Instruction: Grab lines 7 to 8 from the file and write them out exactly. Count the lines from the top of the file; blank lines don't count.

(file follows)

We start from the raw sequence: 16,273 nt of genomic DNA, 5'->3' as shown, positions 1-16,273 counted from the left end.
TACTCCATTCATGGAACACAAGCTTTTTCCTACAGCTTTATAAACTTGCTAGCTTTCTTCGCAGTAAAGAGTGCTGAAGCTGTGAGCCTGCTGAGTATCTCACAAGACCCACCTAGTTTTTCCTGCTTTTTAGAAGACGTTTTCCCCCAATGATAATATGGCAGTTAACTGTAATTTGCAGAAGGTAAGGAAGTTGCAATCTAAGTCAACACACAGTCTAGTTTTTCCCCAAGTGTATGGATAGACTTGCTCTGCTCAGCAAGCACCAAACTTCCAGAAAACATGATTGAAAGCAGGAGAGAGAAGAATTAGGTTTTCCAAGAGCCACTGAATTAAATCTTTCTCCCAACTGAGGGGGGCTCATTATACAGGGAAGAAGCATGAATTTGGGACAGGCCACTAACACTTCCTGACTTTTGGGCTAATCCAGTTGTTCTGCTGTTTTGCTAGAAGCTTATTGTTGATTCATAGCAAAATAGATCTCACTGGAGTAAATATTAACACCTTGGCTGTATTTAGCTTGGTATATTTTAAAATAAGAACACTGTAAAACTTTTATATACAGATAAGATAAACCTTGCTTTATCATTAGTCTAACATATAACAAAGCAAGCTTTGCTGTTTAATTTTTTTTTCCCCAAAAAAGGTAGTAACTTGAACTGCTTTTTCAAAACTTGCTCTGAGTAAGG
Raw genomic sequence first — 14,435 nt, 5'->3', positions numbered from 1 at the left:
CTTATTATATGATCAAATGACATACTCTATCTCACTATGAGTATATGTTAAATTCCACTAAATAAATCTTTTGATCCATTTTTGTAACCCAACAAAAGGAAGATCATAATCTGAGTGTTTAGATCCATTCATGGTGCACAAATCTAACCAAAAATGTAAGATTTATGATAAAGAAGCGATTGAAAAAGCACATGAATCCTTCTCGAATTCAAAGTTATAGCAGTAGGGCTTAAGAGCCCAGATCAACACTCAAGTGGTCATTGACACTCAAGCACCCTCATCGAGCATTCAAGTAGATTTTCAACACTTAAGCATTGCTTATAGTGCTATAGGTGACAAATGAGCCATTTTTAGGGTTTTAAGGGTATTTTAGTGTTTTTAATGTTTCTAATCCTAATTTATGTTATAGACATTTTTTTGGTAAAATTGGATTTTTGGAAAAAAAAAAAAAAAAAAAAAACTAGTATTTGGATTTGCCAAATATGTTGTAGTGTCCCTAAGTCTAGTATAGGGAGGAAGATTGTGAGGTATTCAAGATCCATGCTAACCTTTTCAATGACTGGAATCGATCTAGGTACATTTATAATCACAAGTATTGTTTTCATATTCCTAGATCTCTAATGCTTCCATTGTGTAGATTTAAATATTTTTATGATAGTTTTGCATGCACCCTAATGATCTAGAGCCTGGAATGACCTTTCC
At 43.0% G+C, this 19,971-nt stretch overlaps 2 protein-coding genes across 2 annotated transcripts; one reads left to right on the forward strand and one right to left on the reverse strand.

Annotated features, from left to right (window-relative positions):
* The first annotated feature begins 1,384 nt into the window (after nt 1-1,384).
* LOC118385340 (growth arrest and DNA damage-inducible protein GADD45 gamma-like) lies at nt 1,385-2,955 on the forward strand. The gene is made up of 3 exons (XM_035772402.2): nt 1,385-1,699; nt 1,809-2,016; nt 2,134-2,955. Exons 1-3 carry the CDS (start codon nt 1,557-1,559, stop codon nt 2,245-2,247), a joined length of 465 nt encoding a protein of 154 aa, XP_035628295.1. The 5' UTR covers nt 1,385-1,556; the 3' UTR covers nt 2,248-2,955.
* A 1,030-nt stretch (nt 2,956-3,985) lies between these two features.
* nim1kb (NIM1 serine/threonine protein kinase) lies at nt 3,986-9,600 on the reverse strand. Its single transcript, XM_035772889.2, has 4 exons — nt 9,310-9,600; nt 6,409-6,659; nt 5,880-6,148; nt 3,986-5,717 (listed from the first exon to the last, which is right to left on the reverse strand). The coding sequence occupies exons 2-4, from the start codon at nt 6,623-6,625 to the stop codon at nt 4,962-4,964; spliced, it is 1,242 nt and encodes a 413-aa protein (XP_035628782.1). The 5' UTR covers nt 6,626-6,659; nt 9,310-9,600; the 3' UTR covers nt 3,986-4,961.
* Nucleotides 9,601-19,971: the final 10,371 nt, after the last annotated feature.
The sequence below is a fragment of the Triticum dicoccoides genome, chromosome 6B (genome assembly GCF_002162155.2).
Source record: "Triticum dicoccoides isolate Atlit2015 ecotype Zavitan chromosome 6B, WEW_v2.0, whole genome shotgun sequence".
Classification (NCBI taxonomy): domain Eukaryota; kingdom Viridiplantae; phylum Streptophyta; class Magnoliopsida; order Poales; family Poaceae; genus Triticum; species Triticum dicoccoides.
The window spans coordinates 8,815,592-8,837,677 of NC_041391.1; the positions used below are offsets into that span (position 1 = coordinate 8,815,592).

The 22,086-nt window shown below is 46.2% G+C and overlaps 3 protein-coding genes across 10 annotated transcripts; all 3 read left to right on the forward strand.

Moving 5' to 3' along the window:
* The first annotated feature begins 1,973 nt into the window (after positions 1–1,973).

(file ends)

* The first annotated feature begins 1,384 nt into the window (after nt 1-1,384).
* LOC118385340 (growth arrest and DNA damage-inducible protein GADD45 gamma-like) lies at nt 1,385-2,955 on the forward strand. The gene is made up of 3 exons (XM_035772402.2): nt 1,385-1,699; nt 1,809-2,016; nt 2,134-2,955. Exons 1-3 carry the CDS (start codon nt 1,557-1,559, stop codon nt 2,245-2,247), a joined length of 465 nt encoding a protein of 154 aa, XP_035628295.1. The 5' UTR covers nt 1,385-1,556; the 3' UTR covers nt 2,248-2,955.